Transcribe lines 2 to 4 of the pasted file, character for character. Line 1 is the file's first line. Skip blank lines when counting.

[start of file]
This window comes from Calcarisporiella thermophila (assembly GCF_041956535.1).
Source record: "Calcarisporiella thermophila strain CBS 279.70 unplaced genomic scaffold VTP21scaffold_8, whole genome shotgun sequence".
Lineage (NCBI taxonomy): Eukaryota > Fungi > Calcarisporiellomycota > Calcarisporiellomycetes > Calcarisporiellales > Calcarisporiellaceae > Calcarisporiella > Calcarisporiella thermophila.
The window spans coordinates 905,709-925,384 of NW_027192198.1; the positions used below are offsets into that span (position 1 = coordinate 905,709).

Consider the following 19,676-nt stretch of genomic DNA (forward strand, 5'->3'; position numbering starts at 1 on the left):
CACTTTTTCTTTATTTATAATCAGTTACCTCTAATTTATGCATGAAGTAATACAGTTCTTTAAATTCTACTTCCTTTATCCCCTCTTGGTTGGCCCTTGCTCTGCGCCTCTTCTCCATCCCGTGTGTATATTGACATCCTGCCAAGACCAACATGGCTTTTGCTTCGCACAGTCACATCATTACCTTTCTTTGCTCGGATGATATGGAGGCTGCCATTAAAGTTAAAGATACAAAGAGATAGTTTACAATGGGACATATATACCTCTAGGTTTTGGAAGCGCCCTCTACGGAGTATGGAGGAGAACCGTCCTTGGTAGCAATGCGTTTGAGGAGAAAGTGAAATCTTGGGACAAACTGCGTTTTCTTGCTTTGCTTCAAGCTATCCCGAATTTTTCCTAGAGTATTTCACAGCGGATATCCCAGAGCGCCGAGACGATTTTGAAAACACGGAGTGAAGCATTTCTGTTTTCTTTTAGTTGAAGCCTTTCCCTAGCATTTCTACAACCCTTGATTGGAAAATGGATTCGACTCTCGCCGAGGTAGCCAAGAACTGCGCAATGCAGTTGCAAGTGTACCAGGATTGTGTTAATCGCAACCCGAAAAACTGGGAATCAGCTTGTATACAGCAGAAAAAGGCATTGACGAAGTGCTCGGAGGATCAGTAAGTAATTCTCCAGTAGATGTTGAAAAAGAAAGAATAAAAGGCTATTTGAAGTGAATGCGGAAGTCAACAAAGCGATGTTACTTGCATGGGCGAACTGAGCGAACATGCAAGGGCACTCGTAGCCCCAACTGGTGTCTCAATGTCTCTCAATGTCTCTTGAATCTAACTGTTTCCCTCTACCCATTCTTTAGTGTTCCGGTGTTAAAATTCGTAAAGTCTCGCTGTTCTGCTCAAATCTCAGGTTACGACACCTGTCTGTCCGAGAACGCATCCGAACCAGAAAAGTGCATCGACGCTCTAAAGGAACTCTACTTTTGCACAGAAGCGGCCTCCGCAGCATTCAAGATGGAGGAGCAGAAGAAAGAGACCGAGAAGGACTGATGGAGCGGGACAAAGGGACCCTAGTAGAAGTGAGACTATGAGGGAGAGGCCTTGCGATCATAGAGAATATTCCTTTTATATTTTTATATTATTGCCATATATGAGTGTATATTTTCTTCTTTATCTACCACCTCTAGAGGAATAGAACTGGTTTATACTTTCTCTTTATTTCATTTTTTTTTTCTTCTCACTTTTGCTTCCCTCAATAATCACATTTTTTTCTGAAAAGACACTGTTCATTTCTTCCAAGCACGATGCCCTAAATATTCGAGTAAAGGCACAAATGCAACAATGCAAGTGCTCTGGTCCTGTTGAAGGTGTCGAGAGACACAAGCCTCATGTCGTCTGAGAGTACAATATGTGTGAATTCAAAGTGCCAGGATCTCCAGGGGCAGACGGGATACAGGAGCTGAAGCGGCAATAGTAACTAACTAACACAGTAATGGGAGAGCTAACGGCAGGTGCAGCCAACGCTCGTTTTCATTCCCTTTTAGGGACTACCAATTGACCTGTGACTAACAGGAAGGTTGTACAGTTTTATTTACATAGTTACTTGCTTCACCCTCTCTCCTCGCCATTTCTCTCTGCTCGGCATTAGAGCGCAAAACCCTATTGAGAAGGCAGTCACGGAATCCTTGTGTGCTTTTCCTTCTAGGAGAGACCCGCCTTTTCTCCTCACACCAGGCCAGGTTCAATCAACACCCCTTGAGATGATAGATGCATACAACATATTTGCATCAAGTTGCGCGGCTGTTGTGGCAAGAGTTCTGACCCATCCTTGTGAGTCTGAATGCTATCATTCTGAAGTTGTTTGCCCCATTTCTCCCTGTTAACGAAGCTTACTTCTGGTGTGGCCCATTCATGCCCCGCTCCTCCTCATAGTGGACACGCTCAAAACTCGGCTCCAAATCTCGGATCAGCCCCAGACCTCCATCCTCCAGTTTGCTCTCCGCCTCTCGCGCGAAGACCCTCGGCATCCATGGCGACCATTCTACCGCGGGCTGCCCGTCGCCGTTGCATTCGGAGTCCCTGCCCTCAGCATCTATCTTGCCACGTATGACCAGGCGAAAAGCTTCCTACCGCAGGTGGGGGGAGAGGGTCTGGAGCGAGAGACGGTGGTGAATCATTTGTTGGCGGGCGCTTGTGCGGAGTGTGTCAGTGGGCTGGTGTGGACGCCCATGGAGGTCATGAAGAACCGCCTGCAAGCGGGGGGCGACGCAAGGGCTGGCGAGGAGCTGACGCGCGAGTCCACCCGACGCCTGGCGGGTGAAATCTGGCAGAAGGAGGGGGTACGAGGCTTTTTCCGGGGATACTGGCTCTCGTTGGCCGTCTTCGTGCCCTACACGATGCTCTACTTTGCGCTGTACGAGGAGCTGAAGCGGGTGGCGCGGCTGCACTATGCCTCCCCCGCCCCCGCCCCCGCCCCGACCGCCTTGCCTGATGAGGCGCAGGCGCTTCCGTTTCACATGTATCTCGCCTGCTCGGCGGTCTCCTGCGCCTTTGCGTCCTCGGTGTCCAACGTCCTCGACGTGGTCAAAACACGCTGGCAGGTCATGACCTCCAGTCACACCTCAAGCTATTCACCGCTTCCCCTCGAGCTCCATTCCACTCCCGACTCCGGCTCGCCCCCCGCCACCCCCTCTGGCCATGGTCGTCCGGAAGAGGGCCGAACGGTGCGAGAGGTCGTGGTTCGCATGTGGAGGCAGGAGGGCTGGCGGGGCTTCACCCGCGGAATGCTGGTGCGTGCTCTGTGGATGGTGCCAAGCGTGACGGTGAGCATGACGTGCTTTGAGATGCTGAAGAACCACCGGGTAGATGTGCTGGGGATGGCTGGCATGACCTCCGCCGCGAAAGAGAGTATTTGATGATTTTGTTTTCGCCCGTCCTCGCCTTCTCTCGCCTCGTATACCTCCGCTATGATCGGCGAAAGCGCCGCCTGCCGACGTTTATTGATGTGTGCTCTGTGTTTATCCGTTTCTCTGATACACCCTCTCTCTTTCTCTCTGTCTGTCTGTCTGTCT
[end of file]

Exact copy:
Source record: "Calcarisporiella thermophila strain CBS 279.70 unplaced genomic scaffold VTP21scaffold_8, whole genome shotgun sequence".
Lineage (NCBI taxonomy): Eukaryota > Fungi > Calcarisporiellomycota > Calcarisporiellomycetes > Calcarisporiellales > Calcarisporiellaceae > Calcarisporiella > Calcarisporiella thermophila.
The window spans coordinates 905,709-925,384 of NW_027192198.1; the positions used below are offsets into that span (position 1 = coordinate 905,709).